This week in Europe: 4-7 February

MEPs vote against discards and for sustainable fisheries across Europe

On Wednesday, MEPs voted for an ambitious reform of the Common Fisheries Policy (CFP) by 502 to 137 votes.

Chris Davies, who founded the cross-party MEP campaign group Fish For the Future, commented after the historic vote:

Today’s overwhelming support for EU fisheries reform from MEPs across all parties and nationalities puts us in a very strong negotiation position with Member States in the Council of Ministers. The Irish Presidency has made clear it wants to complete the reform by June.

People across Europe have said that we must stop overfishing, rebuild our fish stocks, and put an end to the waste of millions of tonnes of fish that are thrown back into the sea, dead, each year.

We have insisted that more of the day to day decisions about fisheries management should be taken locally, by fishermen in partnership with scientists.

Today’s vote deals a blow to those who say the EU is incapable of reform. This was the first time that MEPs have had the legal powers to make a difference, and they have shown that they are up to the task.

Europol value shown by smashing of match-fixing

Commenting on Monday’s announcement by Europol regarding match-fixing in 380 top international FIFA and UEFA football games, including one Champions League tie in England, Sarah Ludford said:

Once again the value of European police cooperation led by Europol has been demonstrated. These shocking revelations of the grip of organised mafia crime syndicates would not have emerged if police just sat in their national boxes.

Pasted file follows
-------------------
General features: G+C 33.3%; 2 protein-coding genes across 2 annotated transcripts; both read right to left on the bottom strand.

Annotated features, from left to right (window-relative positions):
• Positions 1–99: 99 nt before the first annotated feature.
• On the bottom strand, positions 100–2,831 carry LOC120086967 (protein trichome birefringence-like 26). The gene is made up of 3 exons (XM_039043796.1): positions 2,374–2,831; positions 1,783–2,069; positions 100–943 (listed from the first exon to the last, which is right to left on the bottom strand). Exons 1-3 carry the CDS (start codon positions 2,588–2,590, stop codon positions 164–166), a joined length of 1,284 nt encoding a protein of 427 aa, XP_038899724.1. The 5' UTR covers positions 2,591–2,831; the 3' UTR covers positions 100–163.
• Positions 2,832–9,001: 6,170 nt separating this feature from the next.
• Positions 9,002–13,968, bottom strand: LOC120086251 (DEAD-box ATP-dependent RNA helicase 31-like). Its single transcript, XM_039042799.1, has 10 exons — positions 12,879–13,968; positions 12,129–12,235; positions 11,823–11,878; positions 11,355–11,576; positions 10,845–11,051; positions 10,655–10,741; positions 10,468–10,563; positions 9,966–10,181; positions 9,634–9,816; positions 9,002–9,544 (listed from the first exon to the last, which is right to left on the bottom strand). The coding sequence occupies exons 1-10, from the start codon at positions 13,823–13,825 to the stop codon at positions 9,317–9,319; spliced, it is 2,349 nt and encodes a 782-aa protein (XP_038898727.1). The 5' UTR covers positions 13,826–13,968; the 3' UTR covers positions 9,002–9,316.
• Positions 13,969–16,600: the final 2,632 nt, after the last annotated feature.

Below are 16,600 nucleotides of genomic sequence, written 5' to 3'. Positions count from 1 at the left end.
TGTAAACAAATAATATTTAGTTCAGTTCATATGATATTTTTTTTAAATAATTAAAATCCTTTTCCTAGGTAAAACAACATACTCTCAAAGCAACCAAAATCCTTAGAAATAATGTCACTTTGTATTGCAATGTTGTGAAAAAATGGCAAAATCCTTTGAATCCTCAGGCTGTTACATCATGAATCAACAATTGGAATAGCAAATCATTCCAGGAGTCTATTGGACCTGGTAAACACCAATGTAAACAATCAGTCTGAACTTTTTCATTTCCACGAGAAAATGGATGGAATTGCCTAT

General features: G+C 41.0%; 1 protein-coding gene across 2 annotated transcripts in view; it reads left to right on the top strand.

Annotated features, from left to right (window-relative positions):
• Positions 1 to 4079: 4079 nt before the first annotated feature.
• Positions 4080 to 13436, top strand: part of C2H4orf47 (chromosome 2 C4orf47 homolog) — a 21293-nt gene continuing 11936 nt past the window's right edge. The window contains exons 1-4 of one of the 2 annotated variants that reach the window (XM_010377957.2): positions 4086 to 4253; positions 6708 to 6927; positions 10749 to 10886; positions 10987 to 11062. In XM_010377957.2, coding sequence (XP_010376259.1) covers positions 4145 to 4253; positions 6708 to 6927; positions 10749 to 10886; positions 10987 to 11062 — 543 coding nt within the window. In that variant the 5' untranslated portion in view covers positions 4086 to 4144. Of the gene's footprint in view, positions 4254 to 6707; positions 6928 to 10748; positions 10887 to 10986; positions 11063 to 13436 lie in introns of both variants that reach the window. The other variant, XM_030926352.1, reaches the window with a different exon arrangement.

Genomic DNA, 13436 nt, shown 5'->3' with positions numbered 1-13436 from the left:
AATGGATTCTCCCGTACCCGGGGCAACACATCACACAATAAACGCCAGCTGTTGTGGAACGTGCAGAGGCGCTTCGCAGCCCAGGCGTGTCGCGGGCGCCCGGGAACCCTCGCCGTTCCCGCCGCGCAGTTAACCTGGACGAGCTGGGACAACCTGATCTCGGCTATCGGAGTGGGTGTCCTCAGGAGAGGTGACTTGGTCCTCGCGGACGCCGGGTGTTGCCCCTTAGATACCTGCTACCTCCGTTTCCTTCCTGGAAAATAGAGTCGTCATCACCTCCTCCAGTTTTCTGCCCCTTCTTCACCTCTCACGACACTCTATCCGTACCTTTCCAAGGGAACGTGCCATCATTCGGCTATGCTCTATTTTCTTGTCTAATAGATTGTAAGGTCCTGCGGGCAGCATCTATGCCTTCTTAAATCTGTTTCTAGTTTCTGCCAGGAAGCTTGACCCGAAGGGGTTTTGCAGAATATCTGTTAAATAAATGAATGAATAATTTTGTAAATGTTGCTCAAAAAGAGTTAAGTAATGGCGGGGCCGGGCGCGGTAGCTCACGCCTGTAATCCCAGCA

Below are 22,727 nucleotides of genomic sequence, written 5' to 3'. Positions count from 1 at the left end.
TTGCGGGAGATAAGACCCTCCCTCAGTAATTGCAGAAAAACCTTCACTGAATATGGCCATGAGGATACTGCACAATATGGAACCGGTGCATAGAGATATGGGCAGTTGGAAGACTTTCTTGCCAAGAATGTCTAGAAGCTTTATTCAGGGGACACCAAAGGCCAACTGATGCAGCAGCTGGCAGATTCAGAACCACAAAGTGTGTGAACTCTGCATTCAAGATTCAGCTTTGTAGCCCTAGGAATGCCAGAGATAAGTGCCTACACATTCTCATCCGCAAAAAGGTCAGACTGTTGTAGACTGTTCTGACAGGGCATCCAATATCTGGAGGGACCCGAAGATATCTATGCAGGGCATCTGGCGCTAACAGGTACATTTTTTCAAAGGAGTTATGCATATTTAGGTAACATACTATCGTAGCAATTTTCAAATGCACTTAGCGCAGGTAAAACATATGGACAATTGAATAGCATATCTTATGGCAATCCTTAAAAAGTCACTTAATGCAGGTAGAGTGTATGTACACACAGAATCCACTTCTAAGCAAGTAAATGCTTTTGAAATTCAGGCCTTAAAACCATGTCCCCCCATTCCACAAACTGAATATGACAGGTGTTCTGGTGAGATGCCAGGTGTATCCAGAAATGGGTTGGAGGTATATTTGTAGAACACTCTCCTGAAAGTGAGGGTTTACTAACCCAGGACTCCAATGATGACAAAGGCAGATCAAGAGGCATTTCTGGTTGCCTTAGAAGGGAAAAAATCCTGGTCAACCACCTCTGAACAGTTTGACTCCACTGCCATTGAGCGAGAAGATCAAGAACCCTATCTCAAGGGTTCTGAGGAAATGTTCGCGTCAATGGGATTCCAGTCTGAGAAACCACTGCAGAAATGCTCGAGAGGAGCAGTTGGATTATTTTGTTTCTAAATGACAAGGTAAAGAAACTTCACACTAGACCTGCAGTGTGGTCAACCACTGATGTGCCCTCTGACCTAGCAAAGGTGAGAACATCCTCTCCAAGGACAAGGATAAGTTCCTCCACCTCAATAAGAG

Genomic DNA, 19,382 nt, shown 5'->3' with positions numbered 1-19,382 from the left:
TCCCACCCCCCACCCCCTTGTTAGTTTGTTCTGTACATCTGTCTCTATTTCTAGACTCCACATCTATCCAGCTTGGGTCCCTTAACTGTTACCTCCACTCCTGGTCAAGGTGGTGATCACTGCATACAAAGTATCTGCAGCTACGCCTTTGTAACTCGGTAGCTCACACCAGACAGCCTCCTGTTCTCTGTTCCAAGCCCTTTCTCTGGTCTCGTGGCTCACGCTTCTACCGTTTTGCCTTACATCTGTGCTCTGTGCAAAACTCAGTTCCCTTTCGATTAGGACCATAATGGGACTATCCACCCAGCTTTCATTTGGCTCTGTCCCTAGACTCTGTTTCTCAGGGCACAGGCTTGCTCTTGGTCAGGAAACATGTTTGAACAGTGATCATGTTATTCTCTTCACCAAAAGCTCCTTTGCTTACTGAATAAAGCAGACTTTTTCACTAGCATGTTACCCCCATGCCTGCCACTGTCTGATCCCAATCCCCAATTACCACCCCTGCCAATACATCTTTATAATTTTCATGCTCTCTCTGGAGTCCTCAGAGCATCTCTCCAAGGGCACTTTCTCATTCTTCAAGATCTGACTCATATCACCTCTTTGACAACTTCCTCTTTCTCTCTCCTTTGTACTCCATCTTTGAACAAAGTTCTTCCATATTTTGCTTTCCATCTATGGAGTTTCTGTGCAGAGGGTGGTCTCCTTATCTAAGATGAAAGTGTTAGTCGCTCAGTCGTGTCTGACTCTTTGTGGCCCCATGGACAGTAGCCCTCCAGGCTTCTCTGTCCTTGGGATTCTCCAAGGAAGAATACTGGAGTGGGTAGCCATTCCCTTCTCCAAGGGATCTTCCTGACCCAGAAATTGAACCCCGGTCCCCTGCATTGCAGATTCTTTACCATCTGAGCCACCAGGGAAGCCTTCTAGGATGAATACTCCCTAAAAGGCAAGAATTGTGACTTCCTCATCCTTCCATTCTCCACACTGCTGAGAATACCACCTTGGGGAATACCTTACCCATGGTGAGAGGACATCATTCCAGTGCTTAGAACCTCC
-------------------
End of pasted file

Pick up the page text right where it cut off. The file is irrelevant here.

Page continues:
This shows yet again the folly of Tory plans to ‘repatriate’ European competence for coordinating action on serious crime. Europol, led by a British director, is helping catch terrorists, paedophiles and human traffickers, and now match crooks. David Cameron’s rejection of such cooperation puts our safety – and the integrity of our football – at risk.

Lib Dems call for substantial reform of European Parliament’s budget

On Wednesday, the European Parliament voted on the guiding principles for its 2014 administrative budget.

Commenting after the votes, George Lyon, Vice-President of the Budget Committee, said:

When budgets are tight all across the EU, the European Parliament needs to set out realistic plans for future budgets and seize opportunities to find long-term savings.

Already this year we have made cuts to Members’ travel allowances and have made significant savings in our buildings policy; but more can be done. We need to use the 2014 budget to look at whole-hearted structural reform to find further efficiencies in areas such as translation, interpretation, transport and catering and also to improve the efficiency and quality of MEPs’ work.

Of course the biggest immediate saving would be to end the wasteful travelling circus to Strasbourg once a month, which could bring savings of around 180 million Euros a year, and Liberal Democrats will continue to lead this fight.

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One Comment

  • >This was the first time that MEPs have had the legal powers to make a difference, and they have shown that they are up to the task.

    More should probably been made of this milestone in the development of the EP.

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